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Healthy Communities

Hooping on Broad Avenue

Civic Plaza Fountain

Crosstown Block Party

Demanding healthy communities has become a battle cry in Memphis. As a city, we understand at the core of happiness, economic development and success is a population of healthy citizens. Recent years have seen a confluence of corporate, non-profit and community actions all directed at a single-goal: making Memphis healthy. And the communal work is not coindidence, because it takes everyone's involvement to create a healthy environment. True community health means access to quality healthcare, fresh foods and safe outdoor space. We are working together to design our city – our buildings, neighborhoods, communities – to make healthy living an easy choice.



Healthy Communities Features

A May 13 clean-up day at the site of a future homeless shelter for LGBTQ youth.

Nearly half of homeless youth are LGTBQ. OUTMemphis is doing something about it.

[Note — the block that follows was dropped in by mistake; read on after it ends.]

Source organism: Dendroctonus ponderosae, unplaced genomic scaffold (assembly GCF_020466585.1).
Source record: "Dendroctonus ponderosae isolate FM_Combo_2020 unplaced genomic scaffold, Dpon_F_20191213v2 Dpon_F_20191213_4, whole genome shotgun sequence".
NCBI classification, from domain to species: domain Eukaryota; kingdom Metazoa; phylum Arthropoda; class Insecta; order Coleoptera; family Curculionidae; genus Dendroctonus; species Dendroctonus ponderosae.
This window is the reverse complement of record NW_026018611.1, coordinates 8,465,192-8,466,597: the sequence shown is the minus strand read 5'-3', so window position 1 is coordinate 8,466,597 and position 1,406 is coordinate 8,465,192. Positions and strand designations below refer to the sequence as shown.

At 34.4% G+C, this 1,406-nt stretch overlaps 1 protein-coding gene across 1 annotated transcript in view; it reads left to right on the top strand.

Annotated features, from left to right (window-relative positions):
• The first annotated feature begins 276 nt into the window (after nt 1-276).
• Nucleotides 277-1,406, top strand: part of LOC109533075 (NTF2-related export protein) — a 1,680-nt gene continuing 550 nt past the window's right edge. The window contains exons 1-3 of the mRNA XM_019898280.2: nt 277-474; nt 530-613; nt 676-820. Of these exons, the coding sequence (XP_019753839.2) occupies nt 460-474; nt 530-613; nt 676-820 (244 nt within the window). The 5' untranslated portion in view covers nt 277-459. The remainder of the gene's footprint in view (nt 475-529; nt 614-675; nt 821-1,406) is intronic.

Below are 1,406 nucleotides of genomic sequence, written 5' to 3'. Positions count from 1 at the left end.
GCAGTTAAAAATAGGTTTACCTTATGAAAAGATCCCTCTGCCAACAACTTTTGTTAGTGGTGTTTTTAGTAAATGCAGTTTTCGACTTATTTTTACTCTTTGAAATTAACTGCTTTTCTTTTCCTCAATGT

OUTMemphis could soon begin construction on an innovative shelter complex made out of shipping containers. Once completed, LGBTQ youth will be allowed to stay at the facility and receive wraparound services to help them make the next step to stability.

Almost 30 at risk youth have been employed with Sweet LaLa’s Bakery since it opened in 2014.

Video: Sweet LaLa's bakery in South Memphis gives juvenile offenders a second chance

Almost 30 at-risk youth have been employed with Sweet LaLa’s Bakery since it opened in 2014.

Barbara Nesbit hangs out with the kids at the Vance Avenue Youth Development Center.

Vance Avenue Youth Development Center is a free safety net for South Memphis children

Barbara Nesbit isn’t a childcare provider. She’s a diplomat, and she helps her kids navigate the barriers that arise from living in poverty.

Drag queens make their entrance at the National Civil Rights Museum.

Tri-State Black Pride educates and uplifts local black LGBTQ community

Memphis Black Pride has been rebranded after an over 20-year run. Tri-State Black Pride places an emphasis on education and bringing together black LGBTQ community members from the region.

Jeremy Stein, general manager for Lucky Heart Cosmetics stands with Bennie Franklin, an employee of 33 years, and Olivet Montgomery, an employee of 52 years, by the mural outside the company's new storefront on Dr. Martin Luther King Boulevard.

This black beauty company survived segregation in Memphis. Now it faces off against e-commerce.

Founded in 1935, Lucky Heart Cosmetics has seen its share of changes. The black beauty product manufacturer has opened its first retail store in the hopes of attracting its next generation of loyal customers.
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